P-loop is the most frequently occurring motif among kinases and nucleotide phosphatases (42). The functional importance of the invariant lysine in the P-loop has been demonstrated by numerous site-directed mutagenesis studies, but few studies have investigated its exact role in catalysis. By 31P NMR, Tsai and coworkers show that the bound conformations of the phosphate chain of the bisubstrate analog, P1,P5-bis(5′-adenosyl)pentaphosphate, in the wild-type chicken muscle adenylate kinase and the invariant lysine mutant enzymes are different and suggest that the functional role of the invariant Lys is to orient the triphosphate chain of MgATP to a proper conformation required for catalysis. In this study, by TRNOESY, we show that the glycosidic torsion angles of the bound MgATP or MgADP in the wild-type GKy and the K14M mutant enzyme are significantly different (38). If it is assumed for simplicity that the positions of the adenine moiety in the wild-type and mutant enzymes are the same, the conformations of the phosphate chain must be significantly different between the wild-type and mutant enzymes (Figure 3). Such a variation, taken in conjunction with X-ray data on the position of K14 in GKy (11, 18, 20), as well as with the results from NMR studies on adenylate kinase (38), suggests that the functional role of K14 in GKy is similar to that of K21 in chicken muscle adenylate kinase in facilitating the appropriate orientation of the triphosphate chain of MgATP for phosphoryl transfer. This may be a role shared by the invariant lysine in the P-loops of other kinases.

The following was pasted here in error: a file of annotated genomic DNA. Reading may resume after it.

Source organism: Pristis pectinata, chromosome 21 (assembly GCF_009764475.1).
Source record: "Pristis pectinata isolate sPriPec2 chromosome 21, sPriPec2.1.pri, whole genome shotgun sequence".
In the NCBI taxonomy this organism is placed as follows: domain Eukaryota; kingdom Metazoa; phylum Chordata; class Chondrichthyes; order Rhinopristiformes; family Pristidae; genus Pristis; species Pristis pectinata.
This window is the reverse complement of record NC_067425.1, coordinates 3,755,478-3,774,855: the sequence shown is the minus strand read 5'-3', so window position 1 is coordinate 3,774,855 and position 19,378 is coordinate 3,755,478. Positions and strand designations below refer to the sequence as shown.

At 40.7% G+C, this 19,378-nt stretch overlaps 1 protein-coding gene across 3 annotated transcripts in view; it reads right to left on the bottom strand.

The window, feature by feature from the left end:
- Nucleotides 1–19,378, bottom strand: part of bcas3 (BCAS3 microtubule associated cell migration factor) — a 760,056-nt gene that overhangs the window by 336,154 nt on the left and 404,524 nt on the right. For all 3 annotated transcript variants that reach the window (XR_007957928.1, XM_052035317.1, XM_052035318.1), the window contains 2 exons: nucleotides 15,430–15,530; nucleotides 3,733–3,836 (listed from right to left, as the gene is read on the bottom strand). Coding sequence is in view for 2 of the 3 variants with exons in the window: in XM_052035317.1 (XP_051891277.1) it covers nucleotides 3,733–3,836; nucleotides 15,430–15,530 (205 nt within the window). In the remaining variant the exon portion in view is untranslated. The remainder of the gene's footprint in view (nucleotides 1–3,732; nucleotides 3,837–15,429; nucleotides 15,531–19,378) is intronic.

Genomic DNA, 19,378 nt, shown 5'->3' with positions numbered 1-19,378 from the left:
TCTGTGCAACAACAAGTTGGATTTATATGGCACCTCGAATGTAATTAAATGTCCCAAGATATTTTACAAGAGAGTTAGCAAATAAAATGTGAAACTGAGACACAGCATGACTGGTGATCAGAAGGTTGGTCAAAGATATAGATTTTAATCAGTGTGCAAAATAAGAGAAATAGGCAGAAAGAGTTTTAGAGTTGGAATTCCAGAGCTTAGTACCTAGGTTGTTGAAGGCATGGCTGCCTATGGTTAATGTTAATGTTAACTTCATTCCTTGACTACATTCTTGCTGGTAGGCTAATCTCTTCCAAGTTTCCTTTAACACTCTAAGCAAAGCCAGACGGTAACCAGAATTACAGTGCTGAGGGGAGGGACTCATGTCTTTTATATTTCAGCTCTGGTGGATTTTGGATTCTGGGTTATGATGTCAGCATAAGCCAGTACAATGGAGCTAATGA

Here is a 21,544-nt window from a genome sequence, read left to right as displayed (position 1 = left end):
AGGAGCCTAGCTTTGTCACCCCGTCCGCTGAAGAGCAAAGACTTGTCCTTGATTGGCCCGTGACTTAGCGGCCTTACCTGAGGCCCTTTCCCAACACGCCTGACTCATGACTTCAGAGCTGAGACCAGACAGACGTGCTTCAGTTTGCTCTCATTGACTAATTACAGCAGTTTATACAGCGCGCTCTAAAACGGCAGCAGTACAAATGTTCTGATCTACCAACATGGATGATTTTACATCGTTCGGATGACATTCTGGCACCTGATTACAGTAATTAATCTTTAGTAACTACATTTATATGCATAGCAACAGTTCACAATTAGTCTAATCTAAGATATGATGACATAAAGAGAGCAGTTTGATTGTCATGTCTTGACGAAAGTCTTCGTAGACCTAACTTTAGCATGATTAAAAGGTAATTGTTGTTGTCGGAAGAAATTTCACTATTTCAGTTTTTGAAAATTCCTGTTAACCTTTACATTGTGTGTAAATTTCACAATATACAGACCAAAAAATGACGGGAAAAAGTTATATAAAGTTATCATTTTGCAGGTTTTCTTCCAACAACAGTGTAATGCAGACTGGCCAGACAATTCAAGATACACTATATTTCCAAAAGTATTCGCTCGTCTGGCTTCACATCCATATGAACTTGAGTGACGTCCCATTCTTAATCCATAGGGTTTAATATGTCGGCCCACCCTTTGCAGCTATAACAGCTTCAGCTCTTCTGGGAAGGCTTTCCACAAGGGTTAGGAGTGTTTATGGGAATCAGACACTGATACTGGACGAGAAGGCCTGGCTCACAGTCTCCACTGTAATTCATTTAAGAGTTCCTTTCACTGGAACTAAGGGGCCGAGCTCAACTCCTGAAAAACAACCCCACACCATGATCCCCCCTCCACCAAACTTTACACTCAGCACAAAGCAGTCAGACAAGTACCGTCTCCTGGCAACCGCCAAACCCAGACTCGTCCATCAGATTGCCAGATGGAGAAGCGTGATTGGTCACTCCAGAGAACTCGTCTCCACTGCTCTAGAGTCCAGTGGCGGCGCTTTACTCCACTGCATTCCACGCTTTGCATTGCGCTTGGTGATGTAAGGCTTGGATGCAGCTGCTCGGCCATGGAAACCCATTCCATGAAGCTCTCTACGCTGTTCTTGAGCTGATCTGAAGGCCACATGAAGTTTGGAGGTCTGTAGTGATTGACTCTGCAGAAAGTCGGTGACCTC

†Supported in part by National Institutes of Health (GM43966 and GM51901) and IUPUI.